In 2010, President Steven Knapp created the Council on Diversity and Inclusion. The charge given to the Council states:
Diversity and inclusion are at the core of institutions of higher education. These are multi-faceted and complex issues that require thoughtful discourse, unwavering commitment and a plan of action in order to achieve desired outcomes. The University recognizes the need to engage all members of the GW community in order to foster a true learning environment, on and off campus. Toward that end, in late spring of 2010 President Knapp created the Council on Diversity and Inclusion. Comprised of various members of the George Washington University community, the President’s Council will seek out ideas, recommendations and feedback to be presented to the newly appointed associate provost for diversity and inclusion. Through collaboration, research and action, the Council will propose a series of best practices that benefit all members of the GW community, enhance the experience of traditionally underrepresented populations and cultivate a more inclusive climate for students, staff, faculty and the broader community of which George Washington is an integral part.
Initially, the Council and each working group began meeting in the spring of 2010, and on average, met twice a month from October 2010 to May 2011. Two public forums were held — one at the Foggy Bottom Campus and one at the Virginia Science and Technology Campus. These forums were attended by more than 300 students, faculty, staff, trustees, and others from the broader D.C. community. A web page was created describing the work of the Council and included a link where the public could submit recommendations. Working groups conducted several fact-finding activities including surveys, focus group discussions, and informal discussions with students, colleagues, and other interested parties. Diversity initiatives at other colleges and universities were also reviewed.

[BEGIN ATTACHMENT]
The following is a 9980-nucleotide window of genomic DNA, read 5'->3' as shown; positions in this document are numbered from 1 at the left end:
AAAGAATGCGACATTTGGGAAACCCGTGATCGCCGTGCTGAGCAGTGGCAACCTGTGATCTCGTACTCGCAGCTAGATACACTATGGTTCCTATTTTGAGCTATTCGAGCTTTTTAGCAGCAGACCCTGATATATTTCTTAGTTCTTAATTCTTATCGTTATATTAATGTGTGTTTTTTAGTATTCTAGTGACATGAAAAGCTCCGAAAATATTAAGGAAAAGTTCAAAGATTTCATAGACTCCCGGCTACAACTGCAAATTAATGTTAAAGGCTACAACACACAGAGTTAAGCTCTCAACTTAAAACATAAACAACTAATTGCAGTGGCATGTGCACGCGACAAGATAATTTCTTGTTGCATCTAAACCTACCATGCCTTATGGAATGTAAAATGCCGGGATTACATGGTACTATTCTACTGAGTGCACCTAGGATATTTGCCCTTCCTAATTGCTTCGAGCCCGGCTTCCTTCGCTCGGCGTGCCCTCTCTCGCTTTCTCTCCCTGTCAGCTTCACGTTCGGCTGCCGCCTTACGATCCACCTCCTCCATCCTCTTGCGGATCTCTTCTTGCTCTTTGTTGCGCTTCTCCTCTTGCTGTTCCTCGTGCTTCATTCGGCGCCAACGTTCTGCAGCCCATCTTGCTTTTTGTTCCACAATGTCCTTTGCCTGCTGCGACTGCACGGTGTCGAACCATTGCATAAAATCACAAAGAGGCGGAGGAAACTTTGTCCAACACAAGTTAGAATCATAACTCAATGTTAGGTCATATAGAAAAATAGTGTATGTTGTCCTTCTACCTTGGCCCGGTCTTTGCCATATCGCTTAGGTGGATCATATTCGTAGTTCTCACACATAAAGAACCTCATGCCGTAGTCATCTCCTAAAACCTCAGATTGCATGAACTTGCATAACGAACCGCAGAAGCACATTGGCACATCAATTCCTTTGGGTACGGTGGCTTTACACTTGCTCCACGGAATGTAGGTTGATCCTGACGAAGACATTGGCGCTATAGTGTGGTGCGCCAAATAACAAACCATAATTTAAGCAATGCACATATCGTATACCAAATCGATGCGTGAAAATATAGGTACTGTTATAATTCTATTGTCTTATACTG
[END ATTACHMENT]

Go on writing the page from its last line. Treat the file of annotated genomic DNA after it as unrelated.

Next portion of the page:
As a result of these varied activities, dozens of suggestions were made that reflected serious, ongoing issues that affect the GW community. Early in the process, the Council recognized the need to prioritize a range of good ideas in order to meaningfully respond to the President’s charge on a timely basis. Twelve specific recommendations were identified that the university could implement quickly and were discussed in the First Report. For each recommendation, the report listed the actions that should be taken, the parties who should take them, and metrics (or a call for the creation of specific metrics) for assessing progress. The ideas contained in the report, along with other issues and proposals that no doubt will arise in the future, should guide GW discussions and initiatives.
View the council's first report, "Diversity: A Key To Academic Excellence" (pdf)